COMPASS: Congress is out, but SCOTUS is in

October 3rd, 2022

The House and Senate are officially out of town for the next six weeks until they return for a lame duck session in mid- November. And that lame duck will be a busy one. Before they left, both chambers passed a Continuing Resolution to December 16, setting up another government funding deadline. (You can see the House vote here, and the Senate vote here.)

Also on deck are passage of the National Defense Authorization Act, a purported vote to statutorily codify gay marriage protections, the budget, reform of the Electoral Count Act of 1887, and legislation to curtail stock trading by members of Congress.

In the meantime, Congress is out but Washington is hardly quiet. The Supreme Court kicks off a new term this week, and it’s expected to be a blockbuster. The Court will hear cases with major ramifications on voting rights, free speech, environmental regulations, and Section 230 (Big Tech’s government liability shield). The Court will also hear a case on affirmative action. Jonathan Turley has an overview of that case and more here:

This case [Students for Fair Admissions v President & Fellows of Harvard College] on the use of race in college admissions will be heard with a similar case in Students for Fair Admissions v. University of North Carolina.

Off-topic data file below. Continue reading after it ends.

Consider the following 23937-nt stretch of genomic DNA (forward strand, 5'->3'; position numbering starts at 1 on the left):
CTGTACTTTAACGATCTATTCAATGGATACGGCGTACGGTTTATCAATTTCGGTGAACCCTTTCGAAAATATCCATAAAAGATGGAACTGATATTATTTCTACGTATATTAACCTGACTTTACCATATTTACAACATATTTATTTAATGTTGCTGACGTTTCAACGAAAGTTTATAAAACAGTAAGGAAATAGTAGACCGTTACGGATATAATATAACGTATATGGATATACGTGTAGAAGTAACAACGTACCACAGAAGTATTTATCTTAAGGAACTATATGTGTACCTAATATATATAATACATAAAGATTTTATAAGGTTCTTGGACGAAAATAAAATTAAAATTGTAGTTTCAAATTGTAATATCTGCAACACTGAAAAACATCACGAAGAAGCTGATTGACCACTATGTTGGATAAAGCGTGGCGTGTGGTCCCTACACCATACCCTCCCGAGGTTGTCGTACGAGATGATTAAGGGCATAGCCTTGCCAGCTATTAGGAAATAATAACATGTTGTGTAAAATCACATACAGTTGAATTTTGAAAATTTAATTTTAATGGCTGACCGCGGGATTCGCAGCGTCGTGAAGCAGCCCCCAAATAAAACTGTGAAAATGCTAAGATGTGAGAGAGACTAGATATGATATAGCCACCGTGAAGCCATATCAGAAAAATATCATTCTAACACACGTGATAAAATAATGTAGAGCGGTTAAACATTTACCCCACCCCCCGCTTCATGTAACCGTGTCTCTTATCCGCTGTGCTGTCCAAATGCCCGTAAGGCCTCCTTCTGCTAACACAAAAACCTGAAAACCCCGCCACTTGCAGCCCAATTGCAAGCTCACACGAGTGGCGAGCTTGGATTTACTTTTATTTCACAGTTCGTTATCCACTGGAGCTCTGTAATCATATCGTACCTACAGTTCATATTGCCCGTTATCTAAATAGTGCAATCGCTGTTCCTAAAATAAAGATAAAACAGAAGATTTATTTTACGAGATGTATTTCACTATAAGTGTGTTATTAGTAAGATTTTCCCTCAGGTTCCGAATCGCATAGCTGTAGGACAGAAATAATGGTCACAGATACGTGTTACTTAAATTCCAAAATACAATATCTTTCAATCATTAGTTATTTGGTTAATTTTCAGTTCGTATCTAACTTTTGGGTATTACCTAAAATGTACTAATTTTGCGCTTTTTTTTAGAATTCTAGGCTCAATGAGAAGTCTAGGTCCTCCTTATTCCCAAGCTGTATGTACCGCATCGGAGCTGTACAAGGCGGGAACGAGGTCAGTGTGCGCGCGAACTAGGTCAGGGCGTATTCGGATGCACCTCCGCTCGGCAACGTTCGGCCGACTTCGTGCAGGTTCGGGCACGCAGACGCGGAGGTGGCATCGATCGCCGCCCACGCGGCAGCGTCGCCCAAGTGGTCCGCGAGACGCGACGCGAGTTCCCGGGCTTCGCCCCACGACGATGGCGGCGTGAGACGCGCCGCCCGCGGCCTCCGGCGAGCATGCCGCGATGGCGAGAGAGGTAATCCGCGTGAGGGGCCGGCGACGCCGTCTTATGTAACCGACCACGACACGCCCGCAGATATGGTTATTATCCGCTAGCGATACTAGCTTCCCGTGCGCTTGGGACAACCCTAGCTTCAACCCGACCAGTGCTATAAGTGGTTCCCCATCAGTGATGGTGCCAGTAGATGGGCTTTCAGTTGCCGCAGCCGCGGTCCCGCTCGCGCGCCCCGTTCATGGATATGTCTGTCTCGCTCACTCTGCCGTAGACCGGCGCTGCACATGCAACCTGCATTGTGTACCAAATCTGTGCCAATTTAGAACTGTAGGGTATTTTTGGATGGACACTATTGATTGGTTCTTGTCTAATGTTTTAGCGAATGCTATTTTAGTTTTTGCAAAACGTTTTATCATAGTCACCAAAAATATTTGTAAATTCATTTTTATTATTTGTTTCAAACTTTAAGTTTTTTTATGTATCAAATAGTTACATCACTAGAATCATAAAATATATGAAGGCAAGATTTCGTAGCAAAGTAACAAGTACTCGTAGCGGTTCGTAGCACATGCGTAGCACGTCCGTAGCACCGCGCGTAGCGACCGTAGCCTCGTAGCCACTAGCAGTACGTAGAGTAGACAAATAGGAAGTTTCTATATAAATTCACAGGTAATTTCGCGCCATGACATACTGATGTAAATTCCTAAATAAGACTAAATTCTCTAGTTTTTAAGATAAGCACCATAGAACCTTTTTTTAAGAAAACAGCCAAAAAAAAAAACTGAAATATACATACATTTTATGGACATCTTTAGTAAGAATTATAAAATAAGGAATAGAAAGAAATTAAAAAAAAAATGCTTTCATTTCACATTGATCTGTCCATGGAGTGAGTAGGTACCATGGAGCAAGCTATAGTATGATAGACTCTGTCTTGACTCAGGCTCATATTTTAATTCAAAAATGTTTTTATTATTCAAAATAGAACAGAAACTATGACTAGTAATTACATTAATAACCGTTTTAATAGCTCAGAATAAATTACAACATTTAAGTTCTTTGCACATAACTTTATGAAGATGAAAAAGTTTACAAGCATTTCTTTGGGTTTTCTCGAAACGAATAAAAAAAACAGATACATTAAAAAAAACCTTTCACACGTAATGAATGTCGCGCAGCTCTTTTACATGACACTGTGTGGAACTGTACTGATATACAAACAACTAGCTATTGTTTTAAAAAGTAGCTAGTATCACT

Since declaring affirmative action in admissions to be unconstitutional in 1978 in Regents of the University of California v. Bakke, the court has never achieved clarity on the constitutional use of race beyond barring any preference “for no reason other than race or ethnic origin.” Then-Justice Lewis Powell declared, “This the Constitution forbids,” but the court has been unable to say with any coherence and consistency what else it forbids in a line of conflicting and vague 5-4 rulings.

These cases involving alleged discrimination against Asian applicants to gain greater diversity for other minorities could produce that long-sought clarity.

In 2003, in Grutter v. Bollinger, the court divided 5-4 on upholding race admissions criteria used to achieve “diversity” in a class at Michigan Law School. (On the same day, the court ruled 6-3 to declare Michigan’s undergraduate admissions unconstitutional in the use of race in Gratz v. Bollinger.)

In Grutter, then-Justice Sandra Day O’Connor stressed that the court “expects that 25 years from now, the use of racial preferences will no longer be necessary to further the interest approved today.” That was 21 years ago, and the question is whether time has run out for race-based admissions. Justice Jackson, who served on Harvard’s board of directors, has recused herself from the Harvard case but is expected to vote in the North Carolina case.

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